I closed the door and went to the threshold between the kitchen and the sitting room. "Please keep reading," I said. He forced the words out.
And God created the great sea monsters, and every living creature that crawls, with which the waters swarmed, according to their kind, and every winged fowl, according to its kind, and God saw that it was good.
And the Lord God formed from the earth every beast of the field and every fowl of the heavens, and He brought it to man to see what he would call it, and whatever the man called each living thing, that was its name.
My father considered me. His brown eyes were gray in the light. His beard was wiry and ragged-looking, his hands stubby. We all stood still. We watched the mountains where smoke still did not rise, where the silver flyer did not circle back. The blast already seemed like a dream, meaningless and impossible.
Wheat blew against the ground in surrender. The sky flattened, the cottonwoods slapped leaves against leaves. The rain kept coming and we kept watching it come. The froth-white river tumbled all of her stones.
And a mist ascended from the earth and watered the entire surface of the ground.
After hours of waiting for the airplane to return, after the rain quieted to a soft dust, under the palm of a cool pink sky, our river sounded like our river again and we crept out to see what the world looked like now that it was coming apart. The air was thick with the scent of soaked sheep. Our feet stuck in the mud, our clothes caught on blown branches. We stood in the wind-combed wheat above the river. The mountains where the explosion had taken place looked no different from how they ever had. The sky was the sky, vast and prickling with light.
The riverbanks were alive with slapping fish. Beached and afraid, they curled up like question marks. "Something to save," I said, grateful, and I began to gather the fish in my skirt. I walked carefully, the mud slippery and deep, my skinny white legs browning, my socks falling down, until I threw open my bundle in one shining, silver delivery. Back in the water, the fish flicked their tails and disappeared. Everyone joined in, filling dresses and pants pockets and arms with slipping, flapping fi sh. The fish, stronger than they looked, swam out of our hands and made us laugh. We chased them, saying, "We won't hurt you. We're trying to take you home."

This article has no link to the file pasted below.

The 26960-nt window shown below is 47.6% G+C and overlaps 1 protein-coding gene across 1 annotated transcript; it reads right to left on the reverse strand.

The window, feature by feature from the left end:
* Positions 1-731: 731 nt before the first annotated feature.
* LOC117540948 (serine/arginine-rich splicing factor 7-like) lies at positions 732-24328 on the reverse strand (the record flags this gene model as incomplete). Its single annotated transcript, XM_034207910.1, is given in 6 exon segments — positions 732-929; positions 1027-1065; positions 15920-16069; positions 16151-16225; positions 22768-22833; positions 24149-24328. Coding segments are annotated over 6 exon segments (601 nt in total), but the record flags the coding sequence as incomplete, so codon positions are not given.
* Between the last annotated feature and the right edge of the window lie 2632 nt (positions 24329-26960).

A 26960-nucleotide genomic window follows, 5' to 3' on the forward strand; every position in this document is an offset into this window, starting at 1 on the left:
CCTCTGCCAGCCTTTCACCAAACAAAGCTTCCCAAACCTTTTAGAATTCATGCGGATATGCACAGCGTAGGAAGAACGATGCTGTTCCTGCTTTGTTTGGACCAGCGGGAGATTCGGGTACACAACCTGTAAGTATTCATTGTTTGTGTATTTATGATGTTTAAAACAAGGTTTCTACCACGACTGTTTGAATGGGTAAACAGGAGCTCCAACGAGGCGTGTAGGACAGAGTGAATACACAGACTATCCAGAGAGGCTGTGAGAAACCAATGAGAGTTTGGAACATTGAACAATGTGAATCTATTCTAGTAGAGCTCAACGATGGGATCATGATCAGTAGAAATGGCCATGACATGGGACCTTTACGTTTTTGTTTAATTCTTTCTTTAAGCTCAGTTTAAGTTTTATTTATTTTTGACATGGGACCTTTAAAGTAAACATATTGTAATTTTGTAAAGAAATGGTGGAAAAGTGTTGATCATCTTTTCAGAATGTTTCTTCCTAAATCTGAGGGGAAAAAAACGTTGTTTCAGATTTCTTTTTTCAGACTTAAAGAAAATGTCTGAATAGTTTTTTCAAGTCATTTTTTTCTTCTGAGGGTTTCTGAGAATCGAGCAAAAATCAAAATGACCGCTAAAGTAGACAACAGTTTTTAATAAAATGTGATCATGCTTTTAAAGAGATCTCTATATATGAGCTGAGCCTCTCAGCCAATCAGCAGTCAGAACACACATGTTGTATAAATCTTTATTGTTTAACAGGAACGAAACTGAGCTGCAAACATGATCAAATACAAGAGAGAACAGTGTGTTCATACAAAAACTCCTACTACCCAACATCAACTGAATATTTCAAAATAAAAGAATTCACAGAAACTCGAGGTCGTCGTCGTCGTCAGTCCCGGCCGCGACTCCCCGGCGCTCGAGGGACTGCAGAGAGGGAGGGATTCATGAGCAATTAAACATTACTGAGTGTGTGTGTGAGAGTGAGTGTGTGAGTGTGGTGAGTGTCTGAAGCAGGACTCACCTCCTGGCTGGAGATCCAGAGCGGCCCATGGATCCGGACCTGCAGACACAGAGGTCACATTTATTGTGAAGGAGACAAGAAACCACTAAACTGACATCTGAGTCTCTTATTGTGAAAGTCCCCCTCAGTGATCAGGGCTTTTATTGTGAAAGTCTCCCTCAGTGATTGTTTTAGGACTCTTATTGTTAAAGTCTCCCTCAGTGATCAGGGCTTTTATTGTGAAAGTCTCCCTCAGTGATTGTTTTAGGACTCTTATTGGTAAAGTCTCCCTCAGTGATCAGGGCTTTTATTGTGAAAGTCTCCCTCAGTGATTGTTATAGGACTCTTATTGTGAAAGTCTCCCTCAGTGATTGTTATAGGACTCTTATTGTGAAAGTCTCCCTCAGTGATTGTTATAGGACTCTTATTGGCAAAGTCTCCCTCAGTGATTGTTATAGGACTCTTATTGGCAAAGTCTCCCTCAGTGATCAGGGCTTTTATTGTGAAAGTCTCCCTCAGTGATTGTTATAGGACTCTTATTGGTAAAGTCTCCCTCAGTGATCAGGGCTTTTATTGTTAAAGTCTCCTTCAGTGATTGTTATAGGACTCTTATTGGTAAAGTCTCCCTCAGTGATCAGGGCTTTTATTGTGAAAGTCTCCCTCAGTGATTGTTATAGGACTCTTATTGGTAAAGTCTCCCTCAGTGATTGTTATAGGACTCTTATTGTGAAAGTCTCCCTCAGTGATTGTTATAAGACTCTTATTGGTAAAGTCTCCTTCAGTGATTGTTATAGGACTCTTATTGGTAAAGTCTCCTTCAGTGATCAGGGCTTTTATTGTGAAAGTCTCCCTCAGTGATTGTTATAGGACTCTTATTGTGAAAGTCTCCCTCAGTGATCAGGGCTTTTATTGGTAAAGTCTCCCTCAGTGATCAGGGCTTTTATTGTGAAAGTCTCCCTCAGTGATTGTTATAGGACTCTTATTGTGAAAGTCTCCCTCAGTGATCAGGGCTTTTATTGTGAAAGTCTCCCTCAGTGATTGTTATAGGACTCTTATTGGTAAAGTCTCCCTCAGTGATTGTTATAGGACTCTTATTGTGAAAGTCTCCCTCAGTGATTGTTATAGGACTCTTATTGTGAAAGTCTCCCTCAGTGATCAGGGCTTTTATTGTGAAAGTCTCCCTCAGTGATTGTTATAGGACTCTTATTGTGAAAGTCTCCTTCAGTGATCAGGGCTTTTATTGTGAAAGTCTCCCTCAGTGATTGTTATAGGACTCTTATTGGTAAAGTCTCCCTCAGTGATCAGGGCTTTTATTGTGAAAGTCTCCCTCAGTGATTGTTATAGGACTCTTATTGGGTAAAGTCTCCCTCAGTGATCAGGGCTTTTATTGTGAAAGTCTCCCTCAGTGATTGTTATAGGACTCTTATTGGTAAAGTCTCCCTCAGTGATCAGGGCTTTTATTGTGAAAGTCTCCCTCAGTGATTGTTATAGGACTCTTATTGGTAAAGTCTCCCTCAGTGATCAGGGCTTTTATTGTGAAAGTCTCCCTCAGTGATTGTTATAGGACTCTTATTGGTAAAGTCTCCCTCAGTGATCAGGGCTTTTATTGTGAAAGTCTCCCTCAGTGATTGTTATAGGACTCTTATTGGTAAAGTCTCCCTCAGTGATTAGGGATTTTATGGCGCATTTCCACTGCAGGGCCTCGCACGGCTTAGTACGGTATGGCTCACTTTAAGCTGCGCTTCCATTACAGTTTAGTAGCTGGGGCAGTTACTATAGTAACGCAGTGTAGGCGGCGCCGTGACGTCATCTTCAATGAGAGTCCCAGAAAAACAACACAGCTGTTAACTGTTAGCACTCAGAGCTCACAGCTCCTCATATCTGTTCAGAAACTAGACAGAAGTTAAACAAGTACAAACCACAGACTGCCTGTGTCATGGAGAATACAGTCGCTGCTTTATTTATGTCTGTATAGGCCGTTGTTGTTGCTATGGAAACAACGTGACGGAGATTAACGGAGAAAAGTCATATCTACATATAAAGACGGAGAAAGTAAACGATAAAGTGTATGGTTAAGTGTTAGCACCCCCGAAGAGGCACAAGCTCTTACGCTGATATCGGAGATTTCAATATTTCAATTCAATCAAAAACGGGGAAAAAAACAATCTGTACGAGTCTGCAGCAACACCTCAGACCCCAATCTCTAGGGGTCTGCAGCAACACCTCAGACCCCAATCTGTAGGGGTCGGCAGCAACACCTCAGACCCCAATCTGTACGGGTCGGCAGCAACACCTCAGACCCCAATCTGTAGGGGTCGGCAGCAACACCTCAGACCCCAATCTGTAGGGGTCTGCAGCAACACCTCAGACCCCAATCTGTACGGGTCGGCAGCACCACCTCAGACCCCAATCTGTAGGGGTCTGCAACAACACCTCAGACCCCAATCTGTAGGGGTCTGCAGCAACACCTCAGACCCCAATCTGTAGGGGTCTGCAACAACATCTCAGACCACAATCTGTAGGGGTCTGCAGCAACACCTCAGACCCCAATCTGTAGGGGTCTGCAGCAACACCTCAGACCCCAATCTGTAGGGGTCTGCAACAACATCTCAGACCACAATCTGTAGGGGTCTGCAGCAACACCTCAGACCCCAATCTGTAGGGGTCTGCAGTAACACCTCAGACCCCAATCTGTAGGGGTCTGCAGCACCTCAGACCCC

As we worked, the banks stopped glimmering with the jewels of trout, but the river receded to offer other treasures. I picked up the spout of a tea-pot, filled with silt. The front half of a piano smiled with its teeth punched out. The butcher found a gentlemen's wool hat with a ribbon around it. From the muck we pulled two bowls, one jewelry box full of mud, a doll with no legs, a matted sweater, some cut logs, a hand-drawn map of the summer constellations smudged but readable, and a woman. A woman - hair, teeth, feet, fingers all. And she was alive.
Excerpted from No One is Here Except All of Us by Ramona Ausubel by arrangement with Riverhead Books, a member of Penguin Group (USA), Inc., Copyright © 2012 by Ramona Ausubel.
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